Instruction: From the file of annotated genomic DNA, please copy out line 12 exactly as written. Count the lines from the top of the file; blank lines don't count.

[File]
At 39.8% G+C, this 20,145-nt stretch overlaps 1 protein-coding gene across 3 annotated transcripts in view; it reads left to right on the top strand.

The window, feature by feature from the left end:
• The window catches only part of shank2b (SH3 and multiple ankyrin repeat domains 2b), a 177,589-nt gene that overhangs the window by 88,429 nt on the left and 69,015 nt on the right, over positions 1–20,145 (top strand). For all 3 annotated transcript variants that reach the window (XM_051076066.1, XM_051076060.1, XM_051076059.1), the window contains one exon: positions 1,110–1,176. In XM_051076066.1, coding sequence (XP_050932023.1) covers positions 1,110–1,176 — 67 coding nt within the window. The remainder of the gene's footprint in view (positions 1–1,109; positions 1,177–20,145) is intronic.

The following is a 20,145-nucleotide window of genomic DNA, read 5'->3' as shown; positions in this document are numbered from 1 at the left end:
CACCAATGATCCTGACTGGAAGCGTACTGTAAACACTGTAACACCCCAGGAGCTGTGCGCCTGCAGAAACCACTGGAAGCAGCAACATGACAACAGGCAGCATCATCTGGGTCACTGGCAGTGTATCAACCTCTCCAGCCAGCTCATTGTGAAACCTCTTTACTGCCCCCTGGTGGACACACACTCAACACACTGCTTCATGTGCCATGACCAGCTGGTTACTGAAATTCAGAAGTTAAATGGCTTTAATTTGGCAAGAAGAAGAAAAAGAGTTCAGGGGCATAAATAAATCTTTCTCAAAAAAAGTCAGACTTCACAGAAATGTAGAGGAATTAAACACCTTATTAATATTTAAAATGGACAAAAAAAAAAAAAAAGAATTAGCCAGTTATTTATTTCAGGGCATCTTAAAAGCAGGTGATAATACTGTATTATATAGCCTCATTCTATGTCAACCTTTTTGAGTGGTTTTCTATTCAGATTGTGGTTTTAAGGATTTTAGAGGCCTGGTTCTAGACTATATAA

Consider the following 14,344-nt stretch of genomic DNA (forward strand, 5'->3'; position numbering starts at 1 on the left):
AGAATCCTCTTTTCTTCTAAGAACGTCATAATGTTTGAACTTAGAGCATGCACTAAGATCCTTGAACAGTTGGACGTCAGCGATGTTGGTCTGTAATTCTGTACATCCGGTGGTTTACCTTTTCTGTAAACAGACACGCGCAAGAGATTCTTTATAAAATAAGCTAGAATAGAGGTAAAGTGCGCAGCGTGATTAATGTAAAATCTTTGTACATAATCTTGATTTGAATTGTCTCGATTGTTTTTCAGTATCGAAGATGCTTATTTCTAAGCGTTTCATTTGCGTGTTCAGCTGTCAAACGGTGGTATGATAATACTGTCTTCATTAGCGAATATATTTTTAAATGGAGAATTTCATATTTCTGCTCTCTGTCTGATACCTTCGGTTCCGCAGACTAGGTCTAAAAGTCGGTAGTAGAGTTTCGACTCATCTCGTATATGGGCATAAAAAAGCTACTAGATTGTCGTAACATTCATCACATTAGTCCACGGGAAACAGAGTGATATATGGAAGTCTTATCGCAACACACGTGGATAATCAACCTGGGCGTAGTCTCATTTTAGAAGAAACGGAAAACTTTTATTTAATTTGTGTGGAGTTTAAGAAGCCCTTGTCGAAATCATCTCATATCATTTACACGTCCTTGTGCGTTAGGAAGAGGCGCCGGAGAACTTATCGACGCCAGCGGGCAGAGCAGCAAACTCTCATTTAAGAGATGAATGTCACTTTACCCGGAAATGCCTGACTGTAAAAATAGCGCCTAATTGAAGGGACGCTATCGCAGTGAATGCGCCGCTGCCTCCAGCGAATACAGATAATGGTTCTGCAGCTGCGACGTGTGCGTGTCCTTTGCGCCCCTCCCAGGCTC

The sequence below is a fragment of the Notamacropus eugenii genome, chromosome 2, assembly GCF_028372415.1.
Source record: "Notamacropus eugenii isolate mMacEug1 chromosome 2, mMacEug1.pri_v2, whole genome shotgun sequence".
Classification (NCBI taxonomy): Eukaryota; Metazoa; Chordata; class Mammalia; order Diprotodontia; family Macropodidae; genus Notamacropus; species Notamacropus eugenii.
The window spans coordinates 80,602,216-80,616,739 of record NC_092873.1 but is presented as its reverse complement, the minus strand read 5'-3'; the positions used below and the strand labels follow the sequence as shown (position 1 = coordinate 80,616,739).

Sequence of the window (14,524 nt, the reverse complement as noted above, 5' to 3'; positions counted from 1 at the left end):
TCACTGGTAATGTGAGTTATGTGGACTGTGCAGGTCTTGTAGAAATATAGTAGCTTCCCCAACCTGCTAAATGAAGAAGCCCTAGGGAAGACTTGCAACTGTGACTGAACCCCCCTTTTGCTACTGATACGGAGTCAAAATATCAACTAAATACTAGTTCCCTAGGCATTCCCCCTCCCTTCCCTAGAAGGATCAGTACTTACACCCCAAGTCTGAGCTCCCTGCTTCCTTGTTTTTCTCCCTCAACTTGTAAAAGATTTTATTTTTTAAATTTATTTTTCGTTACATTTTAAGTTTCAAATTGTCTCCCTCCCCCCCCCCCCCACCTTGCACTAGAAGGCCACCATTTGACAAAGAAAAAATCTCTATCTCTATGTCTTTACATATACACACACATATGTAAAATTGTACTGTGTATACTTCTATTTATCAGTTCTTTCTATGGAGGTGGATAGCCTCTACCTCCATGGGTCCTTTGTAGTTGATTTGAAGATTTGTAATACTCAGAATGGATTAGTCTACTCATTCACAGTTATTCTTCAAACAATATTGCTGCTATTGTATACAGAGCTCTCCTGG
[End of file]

Sequence of the window (14,524 nt, the reverse complement as noted above, 5' to 3'; positions counted from 1 at the left end):